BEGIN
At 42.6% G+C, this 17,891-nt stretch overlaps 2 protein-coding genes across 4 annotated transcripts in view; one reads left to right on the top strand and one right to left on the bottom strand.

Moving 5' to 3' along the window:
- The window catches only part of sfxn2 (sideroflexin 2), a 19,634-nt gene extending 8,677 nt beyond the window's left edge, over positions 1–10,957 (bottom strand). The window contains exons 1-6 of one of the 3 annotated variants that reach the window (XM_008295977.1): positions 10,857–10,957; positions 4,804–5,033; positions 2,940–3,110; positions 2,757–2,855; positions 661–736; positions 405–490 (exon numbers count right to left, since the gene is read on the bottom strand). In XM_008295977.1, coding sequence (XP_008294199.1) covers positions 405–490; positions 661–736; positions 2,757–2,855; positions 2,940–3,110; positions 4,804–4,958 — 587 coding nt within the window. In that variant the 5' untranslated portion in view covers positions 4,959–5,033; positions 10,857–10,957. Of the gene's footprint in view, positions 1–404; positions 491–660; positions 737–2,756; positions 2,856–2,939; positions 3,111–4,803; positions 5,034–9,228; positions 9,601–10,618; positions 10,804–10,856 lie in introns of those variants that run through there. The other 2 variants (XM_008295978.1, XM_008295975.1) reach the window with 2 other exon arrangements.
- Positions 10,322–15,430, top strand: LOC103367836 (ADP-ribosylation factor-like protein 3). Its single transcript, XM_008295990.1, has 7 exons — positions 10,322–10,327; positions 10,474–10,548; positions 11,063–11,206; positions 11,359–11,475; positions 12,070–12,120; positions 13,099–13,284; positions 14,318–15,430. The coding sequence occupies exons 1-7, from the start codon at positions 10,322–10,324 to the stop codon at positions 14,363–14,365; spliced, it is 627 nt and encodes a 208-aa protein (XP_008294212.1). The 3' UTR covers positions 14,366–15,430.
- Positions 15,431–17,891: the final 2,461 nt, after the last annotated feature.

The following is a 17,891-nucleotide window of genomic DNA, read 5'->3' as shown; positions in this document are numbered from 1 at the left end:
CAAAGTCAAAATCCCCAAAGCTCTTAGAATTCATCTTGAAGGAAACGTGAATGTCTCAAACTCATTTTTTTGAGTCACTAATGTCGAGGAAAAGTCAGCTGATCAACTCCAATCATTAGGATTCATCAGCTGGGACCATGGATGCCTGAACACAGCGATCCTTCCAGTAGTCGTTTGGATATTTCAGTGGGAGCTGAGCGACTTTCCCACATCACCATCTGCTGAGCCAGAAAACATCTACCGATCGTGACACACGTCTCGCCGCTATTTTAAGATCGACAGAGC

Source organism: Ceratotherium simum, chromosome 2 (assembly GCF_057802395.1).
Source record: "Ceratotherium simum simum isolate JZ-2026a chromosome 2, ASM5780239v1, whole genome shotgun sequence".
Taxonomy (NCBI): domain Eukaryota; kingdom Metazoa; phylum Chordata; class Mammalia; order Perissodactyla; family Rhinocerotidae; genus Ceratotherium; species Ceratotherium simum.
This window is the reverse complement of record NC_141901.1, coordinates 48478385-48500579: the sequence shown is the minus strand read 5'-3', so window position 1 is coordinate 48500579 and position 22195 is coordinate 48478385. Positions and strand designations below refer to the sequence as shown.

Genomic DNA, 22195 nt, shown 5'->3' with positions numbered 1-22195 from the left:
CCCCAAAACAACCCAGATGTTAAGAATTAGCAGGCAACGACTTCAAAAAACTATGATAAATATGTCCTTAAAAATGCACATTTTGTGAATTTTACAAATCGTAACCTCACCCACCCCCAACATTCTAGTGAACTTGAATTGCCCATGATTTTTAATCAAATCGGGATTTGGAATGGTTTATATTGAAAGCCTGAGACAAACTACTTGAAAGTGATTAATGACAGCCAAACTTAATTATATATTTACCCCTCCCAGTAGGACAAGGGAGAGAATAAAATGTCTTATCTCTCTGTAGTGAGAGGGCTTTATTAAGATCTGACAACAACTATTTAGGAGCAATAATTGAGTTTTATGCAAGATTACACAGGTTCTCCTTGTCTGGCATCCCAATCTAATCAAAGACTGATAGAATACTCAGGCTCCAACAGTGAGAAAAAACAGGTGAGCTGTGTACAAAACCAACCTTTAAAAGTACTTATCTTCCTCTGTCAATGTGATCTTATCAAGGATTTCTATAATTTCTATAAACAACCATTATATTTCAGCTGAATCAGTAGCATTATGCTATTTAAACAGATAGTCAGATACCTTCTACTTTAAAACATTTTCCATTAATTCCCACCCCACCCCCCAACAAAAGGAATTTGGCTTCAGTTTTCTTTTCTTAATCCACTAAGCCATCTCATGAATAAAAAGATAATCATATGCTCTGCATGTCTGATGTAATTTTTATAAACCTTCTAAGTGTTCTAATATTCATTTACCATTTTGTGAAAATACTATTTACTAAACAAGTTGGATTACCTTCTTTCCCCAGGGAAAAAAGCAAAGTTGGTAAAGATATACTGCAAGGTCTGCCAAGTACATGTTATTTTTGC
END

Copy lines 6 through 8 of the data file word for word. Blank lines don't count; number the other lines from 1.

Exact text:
The following is a 17,891-nucleotide window of genomic DNA, read 5'->3' as shown; positions in this document are numbered from 1 at the left end:
CAAAGTCAAAATCCCCAAAGCTCTTAGAATTCATCTTGAAGGAAACGTGAATGTCTCAAACTCATTTTTTTGAGTCACTAATGTCGAGGAAAAGTCAGCTGATCAACTCCAATCATTAGGATTCATCAGCTGGGACCATGGATGCCTGAACACAGCGATCCTTCCAGTAGTCGTTTGGATATTTCAGTGGGAGCTGAGCGACTTTCCCACATCACCATCTGCTGAGCCAGAAAACATCTACCGATCGTGACACACGTCTCGCCGCTATTTTAAGATCGACAGAGC

Source organism: Ceratotherium simum, chromosome 2 (assembly GCF_057802395.1).